Stone said these motorists are creating new trails on which they take ATVs, jeeps or trucks. The Conservation Commissions has blazed official trails, but ones created by motorists “are endless shortcuts. … It creates this squiggle of trails everywhere, which makes it more difficult for us to keep control over. It would be one thing if they just stayed on the trails, but they don’t,” she said.
Not only is the Bynan Conservation Area home to endangered amphibians and moths, but to plants, as well. Off New Ludlow Road lies a rare plant, which Stone declined to name.
“They’re just altering the vegetation and the topography of our trails,” she said. “It just makes our trails so much more abused and less safe for people to walk on.”
It’s unclear to Stone when this illegal activity is taking place.
“Some people have told me there are trucks driving around through there are night,” she said. “That disturbs the wildlife there as well. It’s just very frighting.”
Immediately after the first snowfall in December, someone had already driven through the conservation land, leaving obvious tracks in the snow.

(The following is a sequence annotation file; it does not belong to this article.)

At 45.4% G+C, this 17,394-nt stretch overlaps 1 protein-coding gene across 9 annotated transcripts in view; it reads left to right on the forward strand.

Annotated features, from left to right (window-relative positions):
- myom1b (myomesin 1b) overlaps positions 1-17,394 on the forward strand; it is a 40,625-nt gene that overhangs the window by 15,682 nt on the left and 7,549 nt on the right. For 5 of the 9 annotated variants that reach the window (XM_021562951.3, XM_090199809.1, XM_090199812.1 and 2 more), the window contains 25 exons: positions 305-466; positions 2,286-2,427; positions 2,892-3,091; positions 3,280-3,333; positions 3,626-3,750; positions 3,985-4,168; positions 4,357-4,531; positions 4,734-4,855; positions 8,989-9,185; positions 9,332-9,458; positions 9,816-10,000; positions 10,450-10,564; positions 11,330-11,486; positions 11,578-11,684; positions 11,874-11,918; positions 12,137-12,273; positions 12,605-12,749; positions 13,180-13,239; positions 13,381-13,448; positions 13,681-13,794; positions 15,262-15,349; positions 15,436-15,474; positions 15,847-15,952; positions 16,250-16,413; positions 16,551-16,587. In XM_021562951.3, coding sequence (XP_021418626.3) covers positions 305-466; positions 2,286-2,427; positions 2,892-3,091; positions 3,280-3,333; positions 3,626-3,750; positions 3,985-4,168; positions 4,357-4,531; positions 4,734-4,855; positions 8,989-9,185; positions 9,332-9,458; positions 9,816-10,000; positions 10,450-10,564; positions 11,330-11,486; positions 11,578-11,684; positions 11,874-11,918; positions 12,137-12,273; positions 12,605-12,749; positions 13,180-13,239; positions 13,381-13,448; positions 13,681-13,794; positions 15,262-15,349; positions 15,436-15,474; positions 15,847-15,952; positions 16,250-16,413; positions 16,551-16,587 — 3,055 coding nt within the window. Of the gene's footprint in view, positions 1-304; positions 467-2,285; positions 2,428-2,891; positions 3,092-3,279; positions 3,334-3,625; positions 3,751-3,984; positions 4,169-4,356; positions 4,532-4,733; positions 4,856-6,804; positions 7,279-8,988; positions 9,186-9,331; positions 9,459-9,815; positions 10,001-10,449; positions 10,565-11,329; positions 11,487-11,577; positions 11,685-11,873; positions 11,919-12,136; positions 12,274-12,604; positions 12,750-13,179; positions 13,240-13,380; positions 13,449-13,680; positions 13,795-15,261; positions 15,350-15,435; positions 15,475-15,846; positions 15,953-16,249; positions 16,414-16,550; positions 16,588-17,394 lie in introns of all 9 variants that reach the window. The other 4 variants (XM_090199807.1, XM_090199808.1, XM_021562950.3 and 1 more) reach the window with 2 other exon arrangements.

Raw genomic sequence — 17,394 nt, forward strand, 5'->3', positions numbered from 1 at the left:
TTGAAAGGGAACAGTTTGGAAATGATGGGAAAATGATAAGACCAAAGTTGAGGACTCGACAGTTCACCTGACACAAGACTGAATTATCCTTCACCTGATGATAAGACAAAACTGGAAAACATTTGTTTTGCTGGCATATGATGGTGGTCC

A paintball area has been discovered within those woods, and often dumped garbage is found, like tires.
“Someone’s been bringing in tires and big pipes,” said Stone. “There were chairs, sleeping bags. That’s very disturbing.”
The act of bringing in artificial material is what bothers Stone, as well as the efforts made to change the landscape.
“They’re digging holes, they’re creating these elaborate barricades and tying them to the live trees which concerns me,” she said of those playing paintball. “I don’t mind people just playing in the woods. It’s when they’re changing the whole woods that it’s not a pleasant experience for other people any more. Then it’s a problem.”
Public encouraged to walk, hike Bynan land
Ironically, Stone said it seems residents don’t use the area enough by simply walking or hiking.
“It would be nice to be able to change that,” she said. Recently, the South Hadley Bike/Walk Committee blazed a trail in the Bynan Conservation Area marked yellow.
“I would just like people to be able to get out and enjoy it,” said Stone. “Maybe they’re not aware it’s there.”
Resident Ken Rogers, who actively hikes in the area and is a member of the South Hadley Bike/Walk Group, said studies have shown the use of ATVs decreases passive use such as walking, biking or cross country skiing in open areas “because of noise and other things like exhaust and smoke.”
Rogers once happened upon a motorist driving a truck in a Bynan vernal pool. “My wife and I went out to document one of the vernal pools at night one time and stuck in the middle was a pickup truck,” he said, recalling the driver asked Rogers what he and his wife were doing in the area.
“I told him ‘To film and take pictures of the frogs you just ran over with your truck,’” remembers Rogers. “He said, ‘What frogs?’ I said, ‘Don’t you hear this deafening noise made by hundreds of spring peepers?’”